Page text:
Curl is one of those command line tools that really does make our lives easier. APIs are expected of everything these days, from your washing machine to cloud management software, and rightly so. This is just a very simple example of using Curl to update a DNS record with an IP address. In this case I use it in my home lab to update a DNS record with my home internet IP address. Unfortunately my ISP doesn’t offer a static IP, but it’s not really a problem. There are free (with limitations) and paid dynamic DNS services out there, but why not do it yourself with a couple of lines of code? [Read more…] about Use Curl and Wget to Make Your Life Easier (DNS API update with external IP)
As tempting as it is, I have no intention of jumping on the ‘Shellshock’ band wagon and writing a vague post on the subject. However, I do find this recent bash exploit interesting and worthy of investigation as it’s simple to test and has a plethora of vectors that could be exploited. I’ve read many media reports on this and unfortunately some of their layman’s terms are inaccurate or do not provide the full picture. The purpose of this blog post is for my own reference and anybody that needs starting point of where to look. For an in-depth look at this then I would recommend you read Troy Hunt’s article. For a quick technical reference then feel free to read on… [Read more…] about Shellshock Vulnerability and Potential Exploitation (not another blog post on CVE-2014-6271 / CVE-2014-7169)
You know the story… you don’t have a static IP address for your internet connection so you use dynamic DNS, except a certain dynamic DNS company are no longer offering this for free. Well, an alternative is to script this yourself with a single line of code on your own Linux box at home and get it to update your DNS for you. You can have home.yourdomain.com update with your home internet IP automatically! I use Linode to provide me with my Linux web server, which runs on CentOS 6.2, but the other great thing about Linode is that you can use their name servers and have full access to your zone files. Even better still, they provide an API to do this and it’s really easy to set up.
What you need:
- A Linux machine (or Apple Mac) at home – This can either be a virtual machine running on your home PC or lab server, Ubuntu on your PC, laptop or you can even do this on your Apple Mac!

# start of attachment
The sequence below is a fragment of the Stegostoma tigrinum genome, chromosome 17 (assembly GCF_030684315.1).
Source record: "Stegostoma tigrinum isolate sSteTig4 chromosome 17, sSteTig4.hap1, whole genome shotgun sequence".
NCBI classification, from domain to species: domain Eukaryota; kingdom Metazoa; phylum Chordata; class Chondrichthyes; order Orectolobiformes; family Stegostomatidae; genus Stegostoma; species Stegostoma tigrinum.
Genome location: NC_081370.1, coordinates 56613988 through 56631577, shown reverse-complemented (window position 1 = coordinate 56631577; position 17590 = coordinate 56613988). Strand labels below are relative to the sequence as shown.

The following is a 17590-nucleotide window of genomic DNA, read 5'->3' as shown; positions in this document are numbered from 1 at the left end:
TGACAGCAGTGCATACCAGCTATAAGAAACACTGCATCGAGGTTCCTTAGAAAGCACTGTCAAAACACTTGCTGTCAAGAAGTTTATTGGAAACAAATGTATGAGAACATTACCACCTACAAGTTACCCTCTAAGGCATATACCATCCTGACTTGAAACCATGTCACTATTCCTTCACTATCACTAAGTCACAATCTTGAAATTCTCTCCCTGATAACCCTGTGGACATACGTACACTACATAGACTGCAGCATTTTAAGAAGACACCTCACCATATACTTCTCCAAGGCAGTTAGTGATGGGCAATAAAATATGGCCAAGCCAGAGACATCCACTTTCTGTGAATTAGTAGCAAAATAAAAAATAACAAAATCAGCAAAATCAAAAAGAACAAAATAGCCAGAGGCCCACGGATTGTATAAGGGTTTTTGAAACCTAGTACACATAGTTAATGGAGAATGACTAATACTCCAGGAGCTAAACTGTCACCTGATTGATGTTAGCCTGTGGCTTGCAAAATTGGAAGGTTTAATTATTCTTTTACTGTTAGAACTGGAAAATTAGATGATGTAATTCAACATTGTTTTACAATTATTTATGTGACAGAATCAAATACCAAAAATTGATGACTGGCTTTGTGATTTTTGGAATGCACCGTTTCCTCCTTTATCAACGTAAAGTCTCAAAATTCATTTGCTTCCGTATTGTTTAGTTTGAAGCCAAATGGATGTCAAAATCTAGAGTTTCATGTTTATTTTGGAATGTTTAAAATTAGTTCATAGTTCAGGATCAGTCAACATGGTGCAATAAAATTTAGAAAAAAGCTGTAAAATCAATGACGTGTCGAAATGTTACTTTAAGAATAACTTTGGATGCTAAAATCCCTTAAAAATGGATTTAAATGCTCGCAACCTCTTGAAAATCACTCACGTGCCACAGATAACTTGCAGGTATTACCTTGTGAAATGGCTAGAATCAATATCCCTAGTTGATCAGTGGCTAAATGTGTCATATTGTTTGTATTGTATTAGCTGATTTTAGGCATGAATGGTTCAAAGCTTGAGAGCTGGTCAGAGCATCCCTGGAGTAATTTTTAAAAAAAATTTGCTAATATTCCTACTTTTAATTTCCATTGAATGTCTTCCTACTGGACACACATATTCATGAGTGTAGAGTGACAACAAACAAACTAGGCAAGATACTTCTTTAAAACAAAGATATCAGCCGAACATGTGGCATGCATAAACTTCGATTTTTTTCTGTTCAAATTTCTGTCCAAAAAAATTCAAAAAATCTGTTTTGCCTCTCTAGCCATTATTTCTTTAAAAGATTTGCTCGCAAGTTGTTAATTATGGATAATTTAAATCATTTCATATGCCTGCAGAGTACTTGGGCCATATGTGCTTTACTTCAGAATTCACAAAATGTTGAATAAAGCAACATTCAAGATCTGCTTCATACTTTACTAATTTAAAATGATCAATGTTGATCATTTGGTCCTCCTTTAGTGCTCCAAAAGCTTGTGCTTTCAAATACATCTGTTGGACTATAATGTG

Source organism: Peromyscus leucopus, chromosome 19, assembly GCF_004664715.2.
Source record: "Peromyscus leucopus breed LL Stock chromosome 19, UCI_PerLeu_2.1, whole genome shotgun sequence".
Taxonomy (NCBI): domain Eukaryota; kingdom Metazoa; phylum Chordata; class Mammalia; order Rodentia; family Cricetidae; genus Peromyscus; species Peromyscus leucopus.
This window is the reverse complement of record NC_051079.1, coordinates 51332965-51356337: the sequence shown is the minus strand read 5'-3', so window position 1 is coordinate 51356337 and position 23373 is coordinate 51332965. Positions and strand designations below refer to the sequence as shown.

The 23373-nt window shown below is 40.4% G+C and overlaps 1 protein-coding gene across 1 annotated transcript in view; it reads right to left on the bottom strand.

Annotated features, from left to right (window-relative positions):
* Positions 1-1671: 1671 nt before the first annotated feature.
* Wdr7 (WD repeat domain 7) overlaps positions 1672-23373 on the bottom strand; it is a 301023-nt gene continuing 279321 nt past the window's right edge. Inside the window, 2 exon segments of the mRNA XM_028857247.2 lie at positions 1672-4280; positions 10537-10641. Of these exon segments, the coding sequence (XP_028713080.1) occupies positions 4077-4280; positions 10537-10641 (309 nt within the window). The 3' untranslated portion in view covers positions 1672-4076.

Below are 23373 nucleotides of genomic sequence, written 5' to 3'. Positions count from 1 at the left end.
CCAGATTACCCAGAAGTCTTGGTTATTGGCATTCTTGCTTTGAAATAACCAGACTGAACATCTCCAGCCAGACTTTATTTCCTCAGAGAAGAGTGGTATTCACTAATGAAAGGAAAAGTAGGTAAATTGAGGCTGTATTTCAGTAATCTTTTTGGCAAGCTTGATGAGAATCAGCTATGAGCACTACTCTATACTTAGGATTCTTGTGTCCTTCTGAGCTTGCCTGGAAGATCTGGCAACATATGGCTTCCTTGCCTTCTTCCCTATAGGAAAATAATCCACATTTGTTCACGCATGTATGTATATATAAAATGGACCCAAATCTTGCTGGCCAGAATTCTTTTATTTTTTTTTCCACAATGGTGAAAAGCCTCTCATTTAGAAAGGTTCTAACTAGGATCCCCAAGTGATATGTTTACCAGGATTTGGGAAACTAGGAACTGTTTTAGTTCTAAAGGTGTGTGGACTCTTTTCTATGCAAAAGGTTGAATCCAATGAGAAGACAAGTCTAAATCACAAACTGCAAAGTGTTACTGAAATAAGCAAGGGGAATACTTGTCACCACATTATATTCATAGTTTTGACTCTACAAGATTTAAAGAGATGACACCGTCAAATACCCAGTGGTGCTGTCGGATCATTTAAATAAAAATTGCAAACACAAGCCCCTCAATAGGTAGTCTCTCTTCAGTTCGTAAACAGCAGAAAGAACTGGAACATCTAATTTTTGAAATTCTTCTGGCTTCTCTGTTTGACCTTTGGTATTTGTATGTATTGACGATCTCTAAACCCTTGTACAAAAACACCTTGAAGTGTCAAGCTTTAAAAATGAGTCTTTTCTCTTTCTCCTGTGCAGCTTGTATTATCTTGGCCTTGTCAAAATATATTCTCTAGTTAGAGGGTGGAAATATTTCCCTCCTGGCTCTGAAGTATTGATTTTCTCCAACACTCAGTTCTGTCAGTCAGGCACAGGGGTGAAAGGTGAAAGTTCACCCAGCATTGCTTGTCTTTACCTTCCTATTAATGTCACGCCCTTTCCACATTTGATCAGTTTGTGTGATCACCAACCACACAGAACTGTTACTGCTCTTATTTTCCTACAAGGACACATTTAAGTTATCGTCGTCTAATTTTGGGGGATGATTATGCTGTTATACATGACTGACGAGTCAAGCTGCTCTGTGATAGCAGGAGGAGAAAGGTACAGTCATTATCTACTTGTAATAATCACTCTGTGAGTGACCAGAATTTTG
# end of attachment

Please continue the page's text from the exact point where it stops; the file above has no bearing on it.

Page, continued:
- A domain name hosted on Linode DNS servers.
- API key from Linode (Log into Linode then go to ‘my profile’ and scroll down to API key)
- A chair to sit on whilst you write some awesome bash scripts.
wget -qO- https://api.linode.com/?api_key="$API_KEY"\&api_action=domain.resource.update\&DomainID="$DOMAIN_ID"\&ResourceID="$RESOURCE_ID"\&Target=[remote_addr]
You’ll need to replace the sections in <> as follows:
<API_KEY> – This is the API Key that you can obtain from the ‘my profile’ page on your Linode account.
<DOMAIN_ID> – To obtain this, login into Linode and click on DNS Manager. Click on the ‘zone file’ for the domain and the ID is in square brackets at the top of the zone file (I.e ; yourdomain.com )
<RESOURCE_ID> – Log in to Linode, go to DNS Manager and edit the domain zone that you wish to update. Now edit the host record (I.e. home) and you’ll see the URL is something similar to: https://manager.linode.com/dns/resource/yourdomain.com?id=723215. The ID number (723215) is your Resource ID.
The wget line will call the API function and [remote_addr] will simply update it with the IP address the request is coming from (in other words, your home internet connection). If you want to get a bit more clever with your script, you could create an IF statement to check the IP address it has with your existing one. If they are different then update it, otherwise exit the script.
Automating the DNS Update:
The final step is to schedule this script to run every few hours. I use crontab for this, and it looks something like this:
0 */4 * * * /home/.scripts/linode-dns.sh 2>&1
Checking kernel & CentOS version
To check which kernel version you are running use
# uname -r
To find out which CentOS (or RedHat) release is installed have a look at
# cat /etc/redhat-release
Checking Disk Space
To check disk space used / free use the
df command and it will display each volume. The
-h switch turns the bytes reading into GB to make it more readable.
# df -h
If you want to check the size of a particular directory then use:
# du -sh /
[Read more…] about Linux commands and tips